Lucky Bamboo Care: A No-Fuss Houseplant That Grows In Water

This indoor plant may look like bamboo, but it’s actually a Dracaena (D. sanderiana, to be exact). You’ve probably seen it growing in water, sometimes with curled stems, or in Chinese shops and homes, where lucky bamboo is aptly named as it’s considered a cultural symbol of good fortune and health. Here’s how to take care of lucky bamboo, whether you grow it in water or in soil.

Linda Ly
Lucky bamboo care: a no-fuss houseplant that grows in water

Looking for an easy houseplant that can even be grown in water? Or have you received what looks like a little bamboo plant as a gift?

Lucky bamboo is one of the most popular houseplants worldwide, and for good reason. You’ll love growing this undemanding species in your own home.

Keep reading for everything you need to know about lucky bamboo and how to keep yours happy and healthy!

Common name(s)Lucky bamboo, curly bamboo, Sander’s Dracaena
Scientific nameDracaena sanderiana
Height and spreadUp to 4 feet high and 1 foot wide
LightBright indirect
Soil typeWell-draining or soilless
WaterLet dry halfway

Disclosure: If you shop from my article or make a purchase through one of my links, I may receive commissions on some of the products I recommend.

Seven lucky bamboo stems with spirals in a tall white vase against a white backdrop

About lucky bamboo


The first thing you need to know about lucky bamboo is that, despite its common name, this plant isn’t actually a member of the bamboo subfamily (Bambusoideae).

It instead belongs to the genus Dracaena, which is part of the asparagus family Asparagaceae. And that’s a good thing, because actual bamboo would be challenging to grow indoors. Plus, it gets huge!

Fun fact

Lucky bamboo isn’t the only surprising houseplant cousin to asparagus. Spider plants, snake plants, and cast iron plants are distantly related to the vegetable, too!

It’s easy to see where the confusion arose. Like real bamboo, lucky bamboo (Dracaena sanderiana) sports segmented green stems and a tuft of leaves near the top. A single stem on this shrubby plant can grow to up to 4 feet in length.

The lucky bamboo you’ll find for sale in your local plant store usually consists of one or multiple sections of stem. These are rooted at the bottom in water or soil.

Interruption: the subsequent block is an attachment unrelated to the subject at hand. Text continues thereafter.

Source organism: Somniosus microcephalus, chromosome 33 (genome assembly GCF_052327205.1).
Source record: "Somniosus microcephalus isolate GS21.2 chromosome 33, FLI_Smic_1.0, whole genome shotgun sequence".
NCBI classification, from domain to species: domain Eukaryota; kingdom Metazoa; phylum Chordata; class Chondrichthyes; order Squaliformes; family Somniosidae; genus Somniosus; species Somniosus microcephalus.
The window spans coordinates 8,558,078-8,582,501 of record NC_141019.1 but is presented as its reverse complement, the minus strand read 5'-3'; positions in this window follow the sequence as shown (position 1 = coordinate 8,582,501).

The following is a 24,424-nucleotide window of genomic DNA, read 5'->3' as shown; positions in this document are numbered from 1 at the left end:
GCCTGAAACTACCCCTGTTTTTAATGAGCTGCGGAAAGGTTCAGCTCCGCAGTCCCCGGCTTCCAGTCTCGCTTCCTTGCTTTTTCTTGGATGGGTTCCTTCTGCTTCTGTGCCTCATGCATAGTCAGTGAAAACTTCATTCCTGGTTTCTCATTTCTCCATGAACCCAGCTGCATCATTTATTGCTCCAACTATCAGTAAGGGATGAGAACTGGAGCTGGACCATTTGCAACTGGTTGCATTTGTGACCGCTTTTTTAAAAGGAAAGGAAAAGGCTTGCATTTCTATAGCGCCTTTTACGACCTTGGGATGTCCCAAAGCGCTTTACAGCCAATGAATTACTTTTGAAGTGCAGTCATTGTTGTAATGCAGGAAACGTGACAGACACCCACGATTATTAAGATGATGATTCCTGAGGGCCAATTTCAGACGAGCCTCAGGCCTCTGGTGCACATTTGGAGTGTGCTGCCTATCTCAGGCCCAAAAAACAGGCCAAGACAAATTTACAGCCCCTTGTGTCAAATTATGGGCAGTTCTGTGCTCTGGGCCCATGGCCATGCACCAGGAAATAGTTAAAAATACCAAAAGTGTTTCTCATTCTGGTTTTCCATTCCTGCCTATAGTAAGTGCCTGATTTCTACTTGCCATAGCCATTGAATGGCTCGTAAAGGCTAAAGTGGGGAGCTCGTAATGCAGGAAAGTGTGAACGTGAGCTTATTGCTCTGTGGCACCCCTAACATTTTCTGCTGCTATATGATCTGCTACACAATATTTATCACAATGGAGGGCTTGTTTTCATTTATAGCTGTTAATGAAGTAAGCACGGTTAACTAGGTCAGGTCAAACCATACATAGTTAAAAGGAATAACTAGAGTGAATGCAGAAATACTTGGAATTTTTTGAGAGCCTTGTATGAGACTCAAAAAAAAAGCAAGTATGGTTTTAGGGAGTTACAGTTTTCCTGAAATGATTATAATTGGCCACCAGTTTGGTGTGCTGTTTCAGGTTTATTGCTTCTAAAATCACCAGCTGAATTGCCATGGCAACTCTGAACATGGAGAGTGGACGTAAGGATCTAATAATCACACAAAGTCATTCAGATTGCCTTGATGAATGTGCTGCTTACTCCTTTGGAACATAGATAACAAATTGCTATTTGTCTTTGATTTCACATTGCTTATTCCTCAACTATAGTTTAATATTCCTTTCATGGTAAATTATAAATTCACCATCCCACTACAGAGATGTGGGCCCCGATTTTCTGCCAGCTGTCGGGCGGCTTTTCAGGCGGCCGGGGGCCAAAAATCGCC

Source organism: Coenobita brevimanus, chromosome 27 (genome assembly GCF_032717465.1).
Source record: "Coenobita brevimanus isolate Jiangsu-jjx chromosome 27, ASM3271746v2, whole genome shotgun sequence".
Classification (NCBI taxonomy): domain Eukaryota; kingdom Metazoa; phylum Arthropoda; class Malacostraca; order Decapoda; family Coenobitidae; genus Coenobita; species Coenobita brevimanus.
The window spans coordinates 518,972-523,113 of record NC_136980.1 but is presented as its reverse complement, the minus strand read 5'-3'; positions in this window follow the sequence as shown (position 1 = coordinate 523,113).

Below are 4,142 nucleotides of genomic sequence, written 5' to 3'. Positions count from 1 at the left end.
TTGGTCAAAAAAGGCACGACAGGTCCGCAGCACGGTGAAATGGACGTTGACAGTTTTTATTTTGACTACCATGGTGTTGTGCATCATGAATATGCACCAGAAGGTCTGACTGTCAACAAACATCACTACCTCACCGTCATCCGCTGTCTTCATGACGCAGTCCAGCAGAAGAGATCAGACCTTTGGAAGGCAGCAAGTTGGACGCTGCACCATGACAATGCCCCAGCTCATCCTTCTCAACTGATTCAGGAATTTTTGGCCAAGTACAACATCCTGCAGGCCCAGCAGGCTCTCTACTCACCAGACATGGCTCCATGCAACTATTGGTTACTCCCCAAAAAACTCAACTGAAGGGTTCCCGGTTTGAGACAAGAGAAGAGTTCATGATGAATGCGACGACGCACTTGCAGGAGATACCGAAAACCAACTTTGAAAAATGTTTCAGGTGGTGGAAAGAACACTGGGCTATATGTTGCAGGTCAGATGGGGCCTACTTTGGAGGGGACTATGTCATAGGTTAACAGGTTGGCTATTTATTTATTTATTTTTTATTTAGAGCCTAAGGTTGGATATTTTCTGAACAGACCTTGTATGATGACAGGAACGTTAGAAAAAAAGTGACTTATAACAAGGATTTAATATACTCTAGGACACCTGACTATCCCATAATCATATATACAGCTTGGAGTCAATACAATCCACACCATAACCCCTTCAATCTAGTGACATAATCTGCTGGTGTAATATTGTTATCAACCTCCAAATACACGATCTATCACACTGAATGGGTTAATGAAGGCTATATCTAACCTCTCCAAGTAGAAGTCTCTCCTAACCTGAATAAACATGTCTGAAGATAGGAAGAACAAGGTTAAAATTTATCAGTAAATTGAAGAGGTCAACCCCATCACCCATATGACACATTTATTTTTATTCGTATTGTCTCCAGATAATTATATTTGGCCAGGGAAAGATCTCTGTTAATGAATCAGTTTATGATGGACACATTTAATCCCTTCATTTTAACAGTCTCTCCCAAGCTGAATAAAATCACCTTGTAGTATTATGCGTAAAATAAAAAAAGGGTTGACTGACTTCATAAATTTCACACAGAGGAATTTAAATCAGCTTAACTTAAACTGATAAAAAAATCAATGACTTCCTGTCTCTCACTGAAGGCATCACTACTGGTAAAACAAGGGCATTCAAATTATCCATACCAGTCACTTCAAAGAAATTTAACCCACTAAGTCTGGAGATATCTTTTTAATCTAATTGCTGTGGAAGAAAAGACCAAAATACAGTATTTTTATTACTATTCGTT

While the tops are flat at first where the cut was made, the stem will quickly sprout new “heads” and continue growing, forming a new plant. Sometimes, a big bouquet of lucky bamboo stems is tied together in a gift arrangement.

How is lucky bamboo curled?

The spiraled lucky bamboo stems you’ll see for sale didn’t come about naturally. Instead, growers use an ingenious method based on the fact that plants will naturally grow towards the brightest light source. 

They put the stems on their sides and then gradually rotate them to manipulate their growth direction, allowing them to create curls, braids, and twisted arrangements.

It looks great, but remember you’ll have to keep twisting the stems yourself after purchase, since new growth won’t curl by itself.

Did you know?

Lucky bamboo (Dracaena sanderiana) is often confused with another, similar species called Dracaena braunii. Even some sales listings get it wrong, and a few scientific databases list the two as synonyms when they’re actually separate species! Unlike D. sanderiana, D. braunii isn’t all that commonly seen in horticulture.

Vintage page from The Gardener's Chronicle depicting Dracaena sanderiana
1893 illustration of a quite recently discovered variegated Dracaena sanderiana plant.

Natural habitat

Although the “bamboo” name and the fact that it’s extensively grown in China seem to suggest that this is where this species is from, lucky bamboo is actually naturally found in Central Africa.

In countries like Angola, Cameroon, and Congo, Dracaena sanderiana can be found growing wild in what is called the wet tropical biome—basically rainforests. Here, the species forms part of the undergrowth.

Did you know?

I occasionally see lucky bamboo sold for use as an aquarium plant. It looks quite nice in fish tanks, but unfortunately, it’s not made to be fully submerged for extended periods of time. Eventually, the plants always rot, which can cause water quality issues.


Dracaena sanderiana was first discovered by Western botanists during an expedition by Johannes M. Braun in Cameroon, which was then a German colony. He collected various Dracaena specimens, including one that would later be named after him (the aforementioned Dracaena braunii, which is often confused with lucky bamboo). 

Braun sold some cuttings of one species to Henry Frederick Conrad Sander, a renowned German botanist living in England. These were the plants that would later become known as Dracaena sanderiana (or true lucky bamboo). They’ve been a staple in horticulture ever since, especially in China.

Cultural significance